I feel very envious of the majority of my friends who tell me that they are heading off to bed at around 10pm. I feel irritated by people who tell me that every hour of sleep you get before midnight is worth two of every hour after midnight. I might also give the same unsavoury reply that I get from my daughter if you attempt to tell me that you are tired and not getting enough sleep if you’re able to get to bed before midnight. I have functioned on around 4-5 hours sleep a night for several years which for someone with CFS and fibromyalgia really isn’t ideal. I recently begged my GP for a prescription of amitriptyline to help with the fibro pain I get and one benefit is sleeping for a little longer in the mornings than I was but I still need to be going to bed much earlier than I’m currently able to. 

As much as Katie likes to try the bravado approach with me I do suspect it isn’t great for her either at the moment. She’s not really in school and has no hobbies or interests. She’s lonely. She likes being in her bed (just not sleeping in it) and hiding from the world. It’s safer in her room. The impact of the pandemic hit her hard, not because she was anxious about the virus but because people changed. People became tense and unpredictable when we went out. The world outside the house became unsafe. The pandemic came as she was being bullied at school and provided a reason to hide from the world. It feels like we are still living in the pandemic in our house because of the anxieties of both children and the rigid thinking they both have around what they will and won’t do. My needs are small these days but I would love to get out for a daily walk. Life feels so much better after a walk. Trying to persuade my two out for a walk however is virtually pointless. We do get out for the occasional bowling or to see a friend but it isn’t easy.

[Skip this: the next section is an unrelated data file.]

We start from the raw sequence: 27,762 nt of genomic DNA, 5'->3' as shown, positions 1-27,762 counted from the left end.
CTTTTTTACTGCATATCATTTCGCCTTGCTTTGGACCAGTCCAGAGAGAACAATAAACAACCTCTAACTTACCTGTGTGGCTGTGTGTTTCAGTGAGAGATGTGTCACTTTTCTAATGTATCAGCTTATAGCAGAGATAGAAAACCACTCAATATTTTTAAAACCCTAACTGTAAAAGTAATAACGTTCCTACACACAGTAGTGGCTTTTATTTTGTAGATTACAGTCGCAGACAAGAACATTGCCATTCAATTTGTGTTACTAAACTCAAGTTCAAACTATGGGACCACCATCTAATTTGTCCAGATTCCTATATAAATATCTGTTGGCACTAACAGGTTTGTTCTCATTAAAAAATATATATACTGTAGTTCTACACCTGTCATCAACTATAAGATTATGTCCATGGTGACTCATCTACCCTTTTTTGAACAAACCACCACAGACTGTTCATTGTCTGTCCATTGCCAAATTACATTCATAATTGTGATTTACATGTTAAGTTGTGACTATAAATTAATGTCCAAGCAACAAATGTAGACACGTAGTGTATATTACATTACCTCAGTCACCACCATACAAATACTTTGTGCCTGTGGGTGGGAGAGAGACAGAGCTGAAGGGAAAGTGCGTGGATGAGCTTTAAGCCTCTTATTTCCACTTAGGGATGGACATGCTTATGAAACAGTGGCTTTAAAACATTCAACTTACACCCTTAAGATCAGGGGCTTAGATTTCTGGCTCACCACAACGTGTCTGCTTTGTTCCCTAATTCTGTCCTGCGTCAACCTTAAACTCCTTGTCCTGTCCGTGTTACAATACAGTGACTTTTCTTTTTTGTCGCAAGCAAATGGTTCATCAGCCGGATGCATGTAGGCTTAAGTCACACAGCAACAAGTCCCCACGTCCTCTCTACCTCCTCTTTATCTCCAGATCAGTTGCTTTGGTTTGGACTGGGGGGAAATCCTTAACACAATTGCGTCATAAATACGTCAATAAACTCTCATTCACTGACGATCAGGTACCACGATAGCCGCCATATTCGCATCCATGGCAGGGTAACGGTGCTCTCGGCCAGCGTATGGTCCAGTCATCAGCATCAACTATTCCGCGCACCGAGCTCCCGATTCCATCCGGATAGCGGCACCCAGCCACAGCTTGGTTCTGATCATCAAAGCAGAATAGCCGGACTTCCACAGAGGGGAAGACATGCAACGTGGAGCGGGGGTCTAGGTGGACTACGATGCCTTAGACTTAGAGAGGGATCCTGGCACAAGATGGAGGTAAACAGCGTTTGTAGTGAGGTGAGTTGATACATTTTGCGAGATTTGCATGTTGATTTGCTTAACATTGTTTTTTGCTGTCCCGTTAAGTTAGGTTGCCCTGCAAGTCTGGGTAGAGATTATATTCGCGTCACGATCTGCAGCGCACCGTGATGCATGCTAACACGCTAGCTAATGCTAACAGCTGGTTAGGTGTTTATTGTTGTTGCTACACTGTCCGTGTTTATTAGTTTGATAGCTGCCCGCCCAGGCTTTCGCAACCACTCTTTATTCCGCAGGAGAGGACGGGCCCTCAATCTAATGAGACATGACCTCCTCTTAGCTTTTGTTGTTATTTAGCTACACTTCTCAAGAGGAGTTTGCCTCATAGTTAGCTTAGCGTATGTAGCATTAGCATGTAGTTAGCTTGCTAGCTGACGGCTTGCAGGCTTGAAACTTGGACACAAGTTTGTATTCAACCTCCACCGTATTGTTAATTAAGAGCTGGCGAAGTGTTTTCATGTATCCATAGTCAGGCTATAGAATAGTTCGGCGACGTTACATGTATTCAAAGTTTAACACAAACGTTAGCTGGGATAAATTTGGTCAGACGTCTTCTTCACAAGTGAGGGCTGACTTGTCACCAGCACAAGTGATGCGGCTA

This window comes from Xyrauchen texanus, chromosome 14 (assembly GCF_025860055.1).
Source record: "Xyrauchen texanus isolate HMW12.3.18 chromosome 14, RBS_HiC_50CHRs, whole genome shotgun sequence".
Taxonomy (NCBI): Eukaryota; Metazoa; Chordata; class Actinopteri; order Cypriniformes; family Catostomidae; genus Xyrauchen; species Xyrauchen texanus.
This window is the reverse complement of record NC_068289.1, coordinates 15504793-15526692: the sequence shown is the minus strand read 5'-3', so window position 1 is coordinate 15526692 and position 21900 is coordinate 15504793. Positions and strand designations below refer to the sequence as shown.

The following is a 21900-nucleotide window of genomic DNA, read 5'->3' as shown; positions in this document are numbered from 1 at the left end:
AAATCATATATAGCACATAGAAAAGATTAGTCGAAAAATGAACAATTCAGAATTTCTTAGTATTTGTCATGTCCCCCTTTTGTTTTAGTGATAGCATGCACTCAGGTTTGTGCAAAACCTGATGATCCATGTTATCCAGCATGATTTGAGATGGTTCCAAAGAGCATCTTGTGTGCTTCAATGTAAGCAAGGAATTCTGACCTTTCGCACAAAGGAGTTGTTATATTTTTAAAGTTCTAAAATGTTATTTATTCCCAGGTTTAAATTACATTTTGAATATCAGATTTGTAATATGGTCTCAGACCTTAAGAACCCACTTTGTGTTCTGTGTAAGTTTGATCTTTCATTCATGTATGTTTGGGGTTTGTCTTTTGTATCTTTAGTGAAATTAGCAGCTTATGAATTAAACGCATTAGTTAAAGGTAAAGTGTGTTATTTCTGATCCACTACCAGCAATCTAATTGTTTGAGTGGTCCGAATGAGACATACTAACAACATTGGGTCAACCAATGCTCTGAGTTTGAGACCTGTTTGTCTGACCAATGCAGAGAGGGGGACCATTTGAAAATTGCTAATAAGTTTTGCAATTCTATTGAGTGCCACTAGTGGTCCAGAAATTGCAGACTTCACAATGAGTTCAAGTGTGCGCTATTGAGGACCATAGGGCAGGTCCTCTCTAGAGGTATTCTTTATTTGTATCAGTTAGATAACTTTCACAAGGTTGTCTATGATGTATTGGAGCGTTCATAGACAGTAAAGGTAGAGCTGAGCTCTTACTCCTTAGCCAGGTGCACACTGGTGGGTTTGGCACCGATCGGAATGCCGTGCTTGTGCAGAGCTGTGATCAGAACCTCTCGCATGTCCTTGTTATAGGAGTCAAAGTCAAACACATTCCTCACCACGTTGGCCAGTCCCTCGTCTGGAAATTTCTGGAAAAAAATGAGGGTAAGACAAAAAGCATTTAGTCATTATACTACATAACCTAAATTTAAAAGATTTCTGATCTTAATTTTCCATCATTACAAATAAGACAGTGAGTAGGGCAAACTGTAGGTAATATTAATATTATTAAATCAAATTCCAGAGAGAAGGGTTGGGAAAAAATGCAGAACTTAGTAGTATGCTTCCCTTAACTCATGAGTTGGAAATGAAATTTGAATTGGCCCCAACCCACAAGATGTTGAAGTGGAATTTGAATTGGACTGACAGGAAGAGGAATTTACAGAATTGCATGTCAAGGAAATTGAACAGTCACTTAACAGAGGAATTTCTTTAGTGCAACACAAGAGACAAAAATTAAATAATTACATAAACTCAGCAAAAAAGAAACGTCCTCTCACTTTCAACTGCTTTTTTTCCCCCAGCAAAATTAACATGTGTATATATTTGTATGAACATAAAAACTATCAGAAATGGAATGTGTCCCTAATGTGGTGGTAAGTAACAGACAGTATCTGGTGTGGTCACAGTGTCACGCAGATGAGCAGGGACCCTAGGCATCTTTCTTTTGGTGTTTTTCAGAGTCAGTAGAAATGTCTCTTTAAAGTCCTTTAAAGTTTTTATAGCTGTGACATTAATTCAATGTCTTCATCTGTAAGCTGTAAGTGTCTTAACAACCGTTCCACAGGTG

Pip is also now on melatonin. He has recently also started a medication that he takes at night to help calm his anxiety. That makes him very sleepy quite quickly so bedtime for him is more straightforward these days. The hope is that we can calm his anxiety sufficiently to help him feel less anxious during the day and hopefully cope with being in school. Because he has developmental trauma CAMHS had to decide whether we take an ADHD approach or an anxiety approach. It’s hard with developmental trauma because this can bring symptoms and behaviours that look like ADHD and ASD. I’m still playing with the dose of his medication (with guidance from CAMHS) to find a balance between feeling calmer the next day but not sleepy. He also has a QB assessment soon to help with the ADHD diagnosis. 

So in the meantime I will limp on watching the wrinkles form around my eyes and the shadows deepen underneath them. Everything is easier in the daytime when you’ve slept well at night and feel well rested. For me I sometimes feel like I’m existing. My energy is used up with meltdowns. Yesterday I’d navigated three meltdowns before Pip arrived atschool at 1:45pm. He currently only goes into school in the afternoons because, until school can employ someone to meet the needs of his EHCP they don’t have the staff to support him in the morning. Katie goes in at 11am until 12:15pm. Neither goes willingly and getting them there requires much negotiation and navigation of huge emotions. Neither is easy on 4-5 hours sleep really. 

I hold onto hope that this won’t last forever. Nothing lasts forever. Everything changes shape over time. The children will get older and some of these issues will change too. Other issues will come instead. That’s the nature of life. I currently have plenty of time to ponder these spiritual and philosophical issues when I’m awake at night.